This blog covers basics about performance testing and why it is so important to the design and development of a large-scale website system.
Bucket Principle Based System Optimization
The bucket principle, also known as the short board theory, describes the core idea that the amount of water a bucket can hold does not depend on the highest board, but on the shortest piece of board.
When the bucket principle is applied to system analysis, it means that the final performance of a system depends on the worst-performing components in the system. To improve the overall system performance, the worst performing parts need to be optimized to achieve the best results.
In the website system, when a user’s access request reaches the server, the data is returned and displayed back to the user. This requires a lot of processing. Inefficiency in any process will affect the overall system performance.
According to the bucket principle, if the performance of a server is very powerful with sufficient memory and Central Processing Unit (CPU) resources, but has insufficient disk Input/Output (I/O), then the overall performance of a system is determined by the current slowest disk I/O speed instead of the current most superior CPU or memory. This means disk I/O is the performance bottleneck of the system.
One of the common examples is systems using Redis for storage. Redis has excellent performance and, often, the storage does not restrict system performance. However, with large requests, Redis’ throughput is vast, and the network bandwidth becomes a bottleneck in the system.
Implementation of Stress Testing
Performance testing is important in the design and development of a large-scale website system. It is usually combined with capacity estimation and other tasks and interspersed with different plans in system development.
Performance testing can help us discover the system performance short board, evaluate the system’s capability, and carry out targeted optimization. Meanwhile, stress testing can also help verify the stability and reliability of the system.
A performance test plan usually includes the following components:
1. Stress Testing and Performance Report Generation
One focus of stress testing is how to generate stress. This can be achieved by writing scripts to simulate requests or by using sophisticated stress tools. In stress testing, it is important to use realistic data that is as close to real-world users as possible.
2. Identifying System Bottleneck
The stress test report usually shows data like query per second (QPS), transactions per second (TPS), response delay, etc. This data allows us to understand the server’s performance and to identify existing problems, but it cannot help us pinpoint the problem.
This is when we need to look into the various system components, compare the impact of CPU, memory, I/O and network on the overall performance, determine which part affects system performance, and conduct optimization individually.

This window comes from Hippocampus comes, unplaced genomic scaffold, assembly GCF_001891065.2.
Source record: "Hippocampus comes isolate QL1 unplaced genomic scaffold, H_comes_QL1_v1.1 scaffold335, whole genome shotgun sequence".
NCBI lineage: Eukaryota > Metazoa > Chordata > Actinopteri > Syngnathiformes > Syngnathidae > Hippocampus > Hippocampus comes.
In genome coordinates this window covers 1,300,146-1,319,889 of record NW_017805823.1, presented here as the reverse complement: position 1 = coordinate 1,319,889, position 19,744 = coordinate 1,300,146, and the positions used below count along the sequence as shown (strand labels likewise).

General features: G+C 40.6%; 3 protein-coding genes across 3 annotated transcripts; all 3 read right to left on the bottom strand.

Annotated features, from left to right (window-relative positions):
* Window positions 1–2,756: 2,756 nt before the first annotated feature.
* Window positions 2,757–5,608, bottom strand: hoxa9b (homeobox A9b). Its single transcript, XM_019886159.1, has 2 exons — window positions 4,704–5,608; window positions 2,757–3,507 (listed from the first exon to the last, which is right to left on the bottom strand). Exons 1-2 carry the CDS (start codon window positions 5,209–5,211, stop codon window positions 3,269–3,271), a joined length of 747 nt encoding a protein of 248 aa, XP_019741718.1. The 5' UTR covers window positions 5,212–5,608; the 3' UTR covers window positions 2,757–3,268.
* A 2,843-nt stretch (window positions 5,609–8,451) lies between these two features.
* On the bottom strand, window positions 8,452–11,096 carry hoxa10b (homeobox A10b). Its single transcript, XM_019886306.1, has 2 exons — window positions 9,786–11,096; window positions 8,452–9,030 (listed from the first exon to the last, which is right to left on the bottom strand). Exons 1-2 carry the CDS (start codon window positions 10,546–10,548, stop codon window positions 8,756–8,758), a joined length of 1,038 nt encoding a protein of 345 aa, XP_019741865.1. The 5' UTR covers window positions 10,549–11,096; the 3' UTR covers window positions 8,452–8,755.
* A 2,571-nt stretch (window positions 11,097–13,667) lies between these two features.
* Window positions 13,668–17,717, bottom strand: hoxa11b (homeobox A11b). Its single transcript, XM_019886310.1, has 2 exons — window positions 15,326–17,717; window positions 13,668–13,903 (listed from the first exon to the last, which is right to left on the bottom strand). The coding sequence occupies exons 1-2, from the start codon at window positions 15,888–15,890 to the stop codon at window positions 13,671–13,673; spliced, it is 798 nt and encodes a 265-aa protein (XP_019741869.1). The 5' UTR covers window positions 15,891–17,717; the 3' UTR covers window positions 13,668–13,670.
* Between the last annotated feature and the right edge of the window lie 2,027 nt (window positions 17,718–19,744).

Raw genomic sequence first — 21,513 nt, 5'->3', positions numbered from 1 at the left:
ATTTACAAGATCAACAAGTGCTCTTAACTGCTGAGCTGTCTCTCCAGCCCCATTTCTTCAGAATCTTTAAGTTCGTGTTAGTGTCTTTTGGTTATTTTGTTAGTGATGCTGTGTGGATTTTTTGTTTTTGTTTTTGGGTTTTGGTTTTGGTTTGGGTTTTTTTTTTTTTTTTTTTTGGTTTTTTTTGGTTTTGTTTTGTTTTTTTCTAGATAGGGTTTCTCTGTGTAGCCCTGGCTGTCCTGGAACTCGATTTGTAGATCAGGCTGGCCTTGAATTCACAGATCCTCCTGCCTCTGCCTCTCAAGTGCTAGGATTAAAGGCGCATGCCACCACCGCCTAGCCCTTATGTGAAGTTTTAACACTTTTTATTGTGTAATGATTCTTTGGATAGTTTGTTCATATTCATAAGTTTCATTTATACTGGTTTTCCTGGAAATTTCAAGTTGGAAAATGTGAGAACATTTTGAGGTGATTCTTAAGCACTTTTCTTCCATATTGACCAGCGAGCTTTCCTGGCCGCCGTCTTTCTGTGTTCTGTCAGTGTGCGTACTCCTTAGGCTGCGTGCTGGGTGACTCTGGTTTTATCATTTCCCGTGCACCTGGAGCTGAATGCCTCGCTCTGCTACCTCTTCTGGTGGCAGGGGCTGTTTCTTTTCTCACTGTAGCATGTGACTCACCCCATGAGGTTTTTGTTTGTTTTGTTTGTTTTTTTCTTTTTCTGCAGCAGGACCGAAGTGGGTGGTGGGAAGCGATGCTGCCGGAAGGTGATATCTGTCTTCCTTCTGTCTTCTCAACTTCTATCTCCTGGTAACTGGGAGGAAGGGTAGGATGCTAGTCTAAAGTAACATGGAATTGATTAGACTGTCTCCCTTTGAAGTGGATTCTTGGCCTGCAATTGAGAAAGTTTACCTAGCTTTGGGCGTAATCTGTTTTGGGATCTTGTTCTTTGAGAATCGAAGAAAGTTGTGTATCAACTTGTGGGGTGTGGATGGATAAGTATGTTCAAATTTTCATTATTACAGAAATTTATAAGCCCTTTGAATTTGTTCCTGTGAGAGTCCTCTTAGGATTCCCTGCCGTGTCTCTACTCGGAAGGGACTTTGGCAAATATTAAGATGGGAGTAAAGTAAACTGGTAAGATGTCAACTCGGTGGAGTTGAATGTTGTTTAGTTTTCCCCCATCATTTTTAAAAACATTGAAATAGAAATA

3. Estimating Load-carrying Capacity
One principal purpose of stress testing is to get the most out of the existing server resources. The early testing and analysis have provided us with an understanding of the system’s overall performance and an estimation of the system’s load-carrying capacity.
It is now time to configure the number of servers and CDN resources, depending on the business scale so that we can get the greatest value out of the fewest resources.
Selection of Common Stress Testing Tools
One focus of stress testing is how to generate stress. Choosing test tools is an important task. Large internet companies such as Google, Alibaba and Baidu all have specialized test development teams that are responsible for developing testing tools to better cater to the enterprise’s business. As an important part of the software as a service (SaaS), several cloud service providers have also offered stress testing and performance monitoring services.
Most companies will still choose to do their testing. Some of the standard stress testing tools are listed as follows:
1. Popular Stress Testing Tools
a) Apache JMeter: Apache JMeter is a Java-based stress testing tool for software developed by Apache. Though originally designed for web application testing, it is extended to other testing areas as well. Apache JMeter can be used to test static and dynamic resources such as static files, Java servlets, Common Gateway Interface (CGI) scripts, Java objects, databases, and File Transfer Protocol (FTP) servers. JMeter can be used to simulate huge loads on servers, networks, or objects to test their strength and analyze overall performance under different stress types.
Also, JMeter can perform functional regression testing on applications by creating scripts with assertions to verify whether your program has returned the expected results. For maximum flexibility, JMeter allows the use of regular expressions to create assertions.
b) LoadRunner: LoadRunner is a Hewlett Packard Enterprise (HPE)-owned automated load testing tool that predicts system behavior and optimizes performance. LoadRunner emphasizes the entire enterprise system. It can help identify and find problems faster by simulating real-world user behavior and conducting real-time performance monitoring. Also, LoadRunner can support the widest range of protocols and technologies and provide tailored solutions.